That says quite a bit about a political party.  It says a lot about that particular squadron of stewardship.  But it would say even more about a society that seems to ignore the calamity of January 6, 2021 and treat ensuing investigations as mundane political business.

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Video of the Week – January 15, 2022

Rep. Marjorie Taylor-Greene, suggesting use of the Second Amendment to the U.S. Constitution against her Democratic constituents, during an interview with talk show host Sebastian Gorka:

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Best Quotes of the Week – June 5, 2021

“This is an issue that galvanizes, particularly minority voters, and speaking as a Black American, someone who lived through the age of Jim Crow segregation, someone who has seen court challenges where African Americans have had to use the Supreme Court … people have fought and lost their lives to have access to the ballot, to vote.  There should be no retrogression in terms of making sure people have access to the franchise and unfettered access.”

Michael Adams, a professor of political science at Texas Southern University, about the Texas Legislature’s stringent voting regulations

“I think we’re doing a great job in terms of recruiting the right kinds of people, providing access to people from every corner, every walk of life in this country.”

Gen. Lloyd Austin, Secretary of Defense, criticizing Sen. Ted Cruz for his recent demeaning comments about the U.S. military

Austin also insisted that diversity “must be a part of who we are.”

“This sacred right is under assault … with an intensity and aggressiveness we have not seen in a long, long time.  It is simply un-American. It’s not, however, sadly, unprecedented.”

President Joe Biden, on efforts by Republican-dominated state legislatures’ to limit voting rights

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Guns, Votes and Demented Priorities

Last week the state of Texas loosened gun restrictions.  That’s almost incomprehensible in a state that already boasts some of the most relaxed (weakest) firearm regulations in the nation.  But, for the hamster-dick right-wing extremists that dominate the Texas state legislature, any kind of gun restriction is a prospect more terrifying than a bunch of angry Black and Brown women storming into a Proud Boys meeting armed with attitudes and hair brushes.

And that’s pretty much who comprises both the Texas state legislature and the Proud Boys: old and middle-aged White men pissed off the world is no longer theirs to play with.  Thus, they assert control the only way they know how – with guns.

Now, in Texas, people no longer need a license or even proper training to tote a firearm anywhere within the state’s 268,597 sm. (695,663 km).

Gosh, what could possibly go wrong?

Gun rights advocates have always proclaimed that responsible firearm owners have nothing to fear and the general public has nothing to fear from responsible firearm owners.  But they’ve also screamed that any measure of regulation is a step towards elimination.  They’ve warned about those proverbial “slippery slope” dilemmas, even though any nearby slope is slippery because of all the spittle flying out their chapped lips from screaming about gun rules.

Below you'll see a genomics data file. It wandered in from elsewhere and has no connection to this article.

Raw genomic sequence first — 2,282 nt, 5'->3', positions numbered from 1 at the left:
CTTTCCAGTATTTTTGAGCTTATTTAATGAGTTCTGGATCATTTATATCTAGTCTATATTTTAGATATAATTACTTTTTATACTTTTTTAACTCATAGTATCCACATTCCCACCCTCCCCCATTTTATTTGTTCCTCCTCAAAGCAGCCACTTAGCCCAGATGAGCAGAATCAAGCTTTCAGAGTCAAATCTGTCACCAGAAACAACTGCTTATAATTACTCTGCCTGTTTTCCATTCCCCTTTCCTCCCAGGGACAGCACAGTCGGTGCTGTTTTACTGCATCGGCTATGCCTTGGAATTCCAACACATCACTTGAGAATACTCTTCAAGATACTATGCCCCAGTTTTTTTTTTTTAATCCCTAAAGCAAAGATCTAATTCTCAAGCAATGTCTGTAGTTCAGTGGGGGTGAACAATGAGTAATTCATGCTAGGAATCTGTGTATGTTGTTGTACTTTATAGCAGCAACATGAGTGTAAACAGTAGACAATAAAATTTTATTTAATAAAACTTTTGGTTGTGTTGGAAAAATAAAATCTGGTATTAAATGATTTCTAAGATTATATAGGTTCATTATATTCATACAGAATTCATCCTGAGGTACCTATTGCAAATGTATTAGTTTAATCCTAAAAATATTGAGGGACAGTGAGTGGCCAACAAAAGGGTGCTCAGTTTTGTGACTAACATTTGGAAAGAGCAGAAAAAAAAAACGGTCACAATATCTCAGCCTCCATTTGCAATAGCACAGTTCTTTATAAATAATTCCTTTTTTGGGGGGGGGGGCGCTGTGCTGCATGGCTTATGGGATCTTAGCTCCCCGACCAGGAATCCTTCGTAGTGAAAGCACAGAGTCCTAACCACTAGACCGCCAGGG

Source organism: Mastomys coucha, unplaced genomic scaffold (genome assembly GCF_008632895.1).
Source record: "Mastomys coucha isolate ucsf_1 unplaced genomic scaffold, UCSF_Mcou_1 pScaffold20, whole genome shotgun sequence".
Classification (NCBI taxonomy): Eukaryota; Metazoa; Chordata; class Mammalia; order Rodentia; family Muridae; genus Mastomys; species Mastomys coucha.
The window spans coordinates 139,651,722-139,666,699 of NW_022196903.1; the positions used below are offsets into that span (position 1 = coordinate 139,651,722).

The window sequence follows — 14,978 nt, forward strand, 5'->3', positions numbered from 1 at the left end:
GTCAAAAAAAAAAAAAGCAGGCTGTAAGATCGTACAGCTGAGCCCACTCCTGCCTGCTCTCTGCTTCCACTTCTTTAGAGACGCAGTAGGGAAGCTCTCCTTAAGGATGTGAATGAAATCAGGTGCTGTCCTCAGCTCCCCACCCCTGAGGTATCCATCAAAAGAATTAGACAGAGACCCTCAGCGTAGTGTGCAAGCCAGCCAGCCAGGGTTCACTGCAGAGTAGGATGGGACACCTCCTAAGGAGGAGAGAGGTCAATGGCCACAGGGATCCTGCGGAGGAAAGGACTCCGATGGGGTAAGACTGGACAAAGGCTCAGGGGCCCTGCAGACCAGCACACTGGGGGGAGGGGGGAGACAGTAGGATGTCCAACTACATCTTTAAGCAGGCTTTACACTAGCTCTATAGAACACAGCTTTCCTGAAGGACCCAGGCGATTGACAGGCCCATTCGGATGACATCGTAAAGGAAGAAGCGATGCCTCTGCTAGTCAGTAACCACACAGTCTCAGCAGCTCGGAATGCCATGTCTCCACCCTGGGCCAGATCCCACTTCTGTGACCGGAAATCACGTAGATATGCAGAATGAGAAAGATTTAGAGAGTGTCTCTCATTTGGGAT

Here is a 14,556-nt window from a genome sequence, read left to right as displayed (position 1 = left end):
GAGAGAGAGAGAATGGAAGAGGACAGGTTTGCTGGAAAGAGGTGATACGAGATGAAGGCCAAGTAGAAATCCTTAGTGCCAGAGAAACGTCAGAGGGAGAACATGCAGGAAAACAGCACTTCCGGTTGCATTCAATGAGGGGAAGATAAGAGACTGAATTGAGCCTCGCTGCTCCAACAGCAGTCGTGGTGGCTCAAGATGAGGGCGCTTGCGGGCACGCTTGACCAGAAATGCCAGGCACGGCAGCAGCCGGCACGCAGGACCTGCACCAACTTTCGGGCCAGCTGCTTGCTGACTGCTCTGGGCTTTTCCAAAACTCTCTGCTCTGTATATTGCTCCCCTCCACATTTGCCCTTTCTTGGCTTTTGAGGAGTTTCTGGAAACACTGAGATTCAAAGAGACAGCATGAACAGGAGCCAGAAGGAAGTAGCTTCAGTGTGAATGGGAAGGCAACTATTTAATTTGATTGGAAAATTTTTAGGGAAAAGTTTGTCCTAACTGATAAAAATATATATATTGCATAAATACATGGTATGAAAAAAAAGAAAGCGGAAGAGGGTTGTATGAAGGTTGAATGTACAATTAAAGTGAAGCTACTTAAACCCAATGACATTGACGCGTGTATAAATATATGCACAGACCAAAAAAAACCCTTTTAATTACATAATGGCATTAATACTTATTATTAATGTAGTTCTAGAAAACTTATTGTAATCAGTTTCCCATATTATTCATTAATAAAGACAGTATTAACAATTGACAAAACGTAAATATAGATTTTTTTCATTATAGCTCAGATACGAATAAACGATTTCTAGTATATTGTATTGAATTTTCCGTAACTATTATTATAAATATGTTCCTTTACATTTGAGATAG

Someone with more than half a brain stop the madness!

Contrast that shenanigans with the new voting regulations – restrictions – the same state legislature imposed shortly before then.  Those rules limit early voting hours, ban drive-through voting and require large counties to redistribute polling places that could move sites away from areas with more Hispanic and Black residents.

The voting measures don’t surprise me.  Ever since Barack Obama won his first election – fairly, legitimately and without question – legions of (mostly White) conservatives in state legislatures around the country have done everything they could to ensure that never happens again.

Conservatives have spouted the usual rhetoric about protecting the integrity of the voting process, just as they claim the need to protect their right (their right) to own firearms.  I’ve noticed many of those old men – allegedly tough and strong – always express some degree of paranoia; their fear of someone invading their property and hurting their loved ones.  Therefore, their guns are readily available.  Stupid, paranoid people in the U.S. always reach for their guns and Christian Bibles when things look scary.

Strangely, though, they’ve long since recognized the power of the vote.  Voting is actually more powerful and with longer lasting effects than firearms.  A bullet could kill someone.  A vote can put someone in office who will enact legislation that may alter society for decades.

And thus, they are scared.

It’s almost laughable if it wasn’t so serious.  Right-wing extremists always seem to forget – or perhaps, never truly understood – that the First Amendment to the U.S. Constitution is the first amendment for a reason.  You vote first to enact and ensure change in society.  Then again, as I stated above, perhaps they do understand the significance of voting – and that’s why they do what they can to assure that only people with their similar and limited intellectual prowess can vote.  With their guns and Bibles by their sides.

My parents told me of seeing television footage of White police officials attacking Black citizens protesting against discrimination and segregation laws and trying to vote in the Deep South in the 1950s and 60s.  I recall my father, in particular, telling me that the former Soviet Union would display those images on their own TVs and point out this was an example of democracy.

The U.S. always promoted itself as a beacon of democracy; a government of and by the people.

I’ve seen those black-and-white images of 1950s and 1960s America in various retrospectives of a time how we used to be.  Considering what conservative-dominated states legislatures have done to voting and gun laws in recent years, I keep seeing those old images in contemporary colors.

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Video of the Week – February 13, 2021

Sen. Ben Sasse

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Political Cartoon of the Week – February 13, 2021

Khalil Bendib

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Verbal Faux Pas of the Week – February 13, 2021

“My name is Bruce Castor, and I am the lead prosecutor – err – lead counsel for the 45th President of the United States.  I was an assistant DA for such a long time that I keep saying prosecutor, but I do understand the difference.”

Bruce L. Castor, in his opening defense of Donald Trump during Trump’s impeachment trial

It should be worth noting that, earlier in his career, Castor fought to let Bill Cosby go free while Trump’s other impeachment lawyer, David Schoen, was set to defend Jeffrey Epstein before the latter died in prison.